Published on August 20th, 2010 | by Ledger Online0
Q & A with… Marlene Sanders
Q & A with… Marlene Sanders
Award-winning woman pioneer in broadcasting in Sherman, Aug. 29
By Cindy Mindell
SHERMAN – Aug. 26 is Women’s Equality Day, 80 years to the day when American women were granted the vote. To mark the occasion, and as part of its “World We Live in” series, the Jewish Community Center in Sherman will present “The Hand that Rocks the Ballot Box,” a 1972 documentary produced by pioneer American journalist Marlene Sanders.
The three-time Emmy Award-winning correspondent will be introduced by her son, Jeffrey Toobin, a CNN senior analyst, New Yorker staff writer, and the author of “The Nine: Inside the Secret World of the Supreme Court.” The two will lead a discussion on the emergence of women in politics.
Sanders began her broadcasting career in 1955 and has broken barriers for women ever since. In 1964, she joined ABC News as a correspondent, and was the first woman to report from Viet Nam and the first anchorwoman of a prime-time network newscast. She also worked as a producer and news executive at the network before moving to CBS News in 1978. While there, she became the first woman news vice president at a network, as vice president and director of documentaries.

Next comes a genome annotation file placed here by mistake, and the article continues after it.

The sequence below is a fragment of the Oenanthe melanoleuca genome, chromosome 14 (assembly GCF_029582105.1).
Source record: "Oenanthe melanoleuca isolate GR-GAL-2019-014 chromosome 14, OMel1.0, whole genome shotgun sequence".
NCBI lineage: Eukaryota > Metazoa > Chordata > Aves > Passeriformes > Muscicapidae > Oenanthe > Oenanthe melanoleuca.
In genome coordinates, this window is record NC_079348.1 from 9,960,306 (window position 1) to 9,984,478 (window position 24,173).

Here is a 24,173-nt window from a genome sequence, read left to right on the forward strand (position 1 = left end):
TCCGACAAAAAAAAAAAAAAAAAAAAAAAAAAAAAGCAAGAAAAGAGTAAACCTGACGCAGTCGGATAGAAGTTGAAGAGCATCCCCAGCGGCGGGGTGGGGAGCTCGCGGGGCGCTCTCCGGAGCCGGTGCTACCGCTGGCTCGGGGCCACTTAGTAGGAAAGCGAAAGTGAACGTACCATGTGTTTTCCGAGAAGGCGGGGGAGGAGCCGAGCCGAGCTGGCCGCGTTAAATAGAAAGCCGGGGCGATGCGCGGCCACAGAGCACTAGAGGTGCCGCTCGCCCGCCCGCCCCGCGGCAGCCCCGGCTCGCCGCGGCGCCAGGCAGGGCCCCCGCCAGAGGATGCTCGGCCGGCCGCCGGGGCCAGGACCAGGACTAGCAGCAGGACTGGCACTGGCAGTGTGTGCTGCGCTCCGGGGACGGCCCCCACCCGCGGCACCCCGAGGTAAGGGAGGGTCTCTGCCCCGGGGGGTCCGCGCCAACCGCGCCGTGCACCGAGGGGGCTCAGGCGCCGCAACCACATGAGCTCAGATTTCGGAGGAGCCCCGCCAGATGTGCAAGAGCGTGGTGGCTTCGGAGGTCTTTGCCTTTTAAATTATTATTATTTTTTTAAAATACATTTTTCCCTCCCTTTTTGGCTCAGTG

From 1997 to 2000, Sanders was in residence at the Freedom Forum’s Media Studies Center, organizing and moderating panels on media issues. A member of the Council on Foreign Relations, Sanders was a judge for the Dupont Awards, and in 1999 became a judge for the Peabody Awards. She has narrated documentaries for HBO and public television, and currently teaches advanced TV reporting at New York University. She is co-author of “Waiting for Prime Time: The Women of Television News.
Sanders spoke with the Ledger about her journey from a small Jewish community to the anchor desk and beyond.
Q: What was your Jewish upbringing like?